Stop and pretend for a moment that you are Sergei Gonchar.
You are one of the top players on the defending Stanley Cup champion Pittsburgh Penguins' roster and have been for the last five years. You're a multilingual, smooth-skating defenseman with impeccable vision and a slap shot capable of homicide.
It's May 12, 2010, and you're playing a feisty Montreal Canadiens team in Game 7 of the Eastern Conference semifinals. The Canadiens have put up a good fight, but it's about time to put the underdogs out of their misery en route to your third straight Stanley Cup Finals appearance.
Less than a minute into the game and you're already down a goal. The capacity crowd in the Mellon Arena deflates just a bit. A little later and that first goal becomes a second. You're now down two. Silence fills the arena.
Three minutes into the second period and that second becomes a third. Maybe now you're starting to become a little deflated? Or is it tired? Perhaps both?
OK. Here we go. Shortly after the third goal, you find yourself on the power play, taking a seat upon your rightful throne at the point, ready to dictate the pace of the proceedings. Nice and slow. Back and forth. Probing for any opportunity to fire a cross-ice pass or unleash your powerful slap shot.
... what happened? Did Travis Moen just burn you? Should Marc-Andre Fleury have made the save? Perhaps. But how do you let a player who has averaged fewer than a point every four games blow by you and ice the game?
Why did you let up?
Is the passion gone? You've won a Stanley Cup, one of the primary goals in your career, to go along with your five All-Star appearances. Is there anything more that you need to accomplish?
Are you tired? You've played 220 games over the last three seasons, including the playoffs, but you've also missed 82 games over that span. Any career in sports can be a physical and mental grind, but it's fair to say that hockey is near the top of the chart.
Whatever it is, there is no permanency in the game of hockey and, a few years from now, your 36-year-old body, by then a 39-year-old body, will be on its last legs.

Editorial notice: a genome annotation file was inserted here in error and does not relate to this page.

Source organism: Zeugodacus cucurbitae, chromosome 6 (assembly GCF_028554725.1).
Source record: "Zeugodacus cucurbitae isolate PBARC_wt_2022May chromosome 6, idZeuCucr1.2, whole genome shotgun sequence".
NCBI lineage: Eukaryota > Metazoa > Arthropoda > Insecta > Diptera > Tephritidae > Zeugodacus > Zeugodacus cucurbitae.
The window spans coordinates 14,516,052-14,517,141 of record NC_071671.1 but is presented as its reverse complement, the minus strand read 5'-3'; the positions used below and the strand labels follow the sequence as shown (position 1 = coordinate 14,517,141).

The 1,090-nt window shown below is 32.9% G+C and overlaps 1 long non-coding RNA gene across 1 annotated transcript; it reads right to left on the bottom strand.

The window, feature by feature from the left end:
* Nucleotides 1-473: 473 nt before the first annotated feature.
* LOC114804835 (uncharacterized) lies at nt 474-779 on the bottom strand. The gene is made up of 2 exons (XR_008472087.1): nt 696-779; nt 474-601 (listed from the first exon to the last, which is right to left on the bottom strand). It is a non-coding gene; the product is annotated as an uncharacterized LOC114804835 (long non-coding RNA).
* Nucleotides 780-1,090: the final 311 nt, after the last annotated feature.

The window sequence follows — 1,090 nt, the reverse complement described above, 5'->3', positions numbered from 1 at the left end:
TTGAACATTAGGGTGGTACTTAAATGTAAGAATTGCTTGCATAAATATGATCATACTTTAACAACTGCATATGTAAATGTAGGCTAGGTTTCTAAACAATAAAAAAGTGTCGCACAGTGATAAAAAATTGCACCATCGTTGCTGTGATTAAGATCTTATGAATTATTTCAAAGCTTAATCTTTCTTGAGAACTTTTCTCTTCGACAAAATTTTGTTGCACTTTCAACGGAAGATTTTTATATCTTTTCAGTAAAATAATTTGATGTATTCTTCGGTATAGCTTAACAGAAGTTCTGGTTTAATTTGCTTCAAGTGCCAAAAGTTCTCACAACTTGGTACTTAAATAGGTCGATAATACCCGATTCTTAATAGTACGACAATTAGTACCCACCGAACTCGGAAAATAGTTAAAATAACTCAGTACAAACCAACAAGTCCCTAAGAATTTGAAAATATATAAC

Your time is running out and, to top it off, you're on the verge of becoming an unrestricted free agent.
Pittsburgh, your home for the last five years, wants to keep you around and at a pretty nice price too ... but they're beginning to question how much more you can take. The shot is still there, the vision, all of the tools that don't deteriorate with age. But what else will still be there in a few years?
Will you still have the legs for the game? Will you still be able to take a hit? Will you still have that desire in your heart?
They'll pay you what you're making now, but only for two years.
This will not do.
The Olympics are coming to your native Russia in four years and you, a mainstay on the national team for as long as you can remember, want nothing more than to play in the Olympics of your native land as something of a curtain call to your Hall of Fame career.
However, beyond Pittsburgh, beyond even Russia, your loyalty is to your family and what will benefit them the most. You are married and have children who are still going through their most important formative years. Moving them from city to city, prying them from friendships and familiarity as you continue your career, the only thing you know, will be of no benefit to them.
You need to balance everything ... your career, your future, your family.
And you know, no matter how much you like Pittsburgh, your boss is not a fan of signing players in their mid-30s to contracts longer than two years. It just won't happen.
So, you decide to dip your toes into the waters of free agency.
Enter the Ottawa Senators.
It's barely seconds into the free agent signing period and Bryan Murray has just sent you a fax, offering you a three-year contract worth $5.5 million dollars per season with a no-trade clause.
You're getting the security and stability you desire along with a raise.
Pittsburgh can't match the offer. You must sign.
So you do.
Three years from now you will be at another impasse.
You will be 39 years old and, in a matter of months, it will be the Olympics. Your career is winding down while most people's are just solidifying. This will, more than likely, be the final contract of your career.
Once it has finished, who knows what you will do? All that you know is hockey. Hopefully your post-playing career leads you in that direction. If not, the future is anything but certain.
Once that time is up, you will have another decision to make.
But, for now, none of that matters. You have just secured three valuable years and, finally, you can get back to doing what you do best ... playing hockey.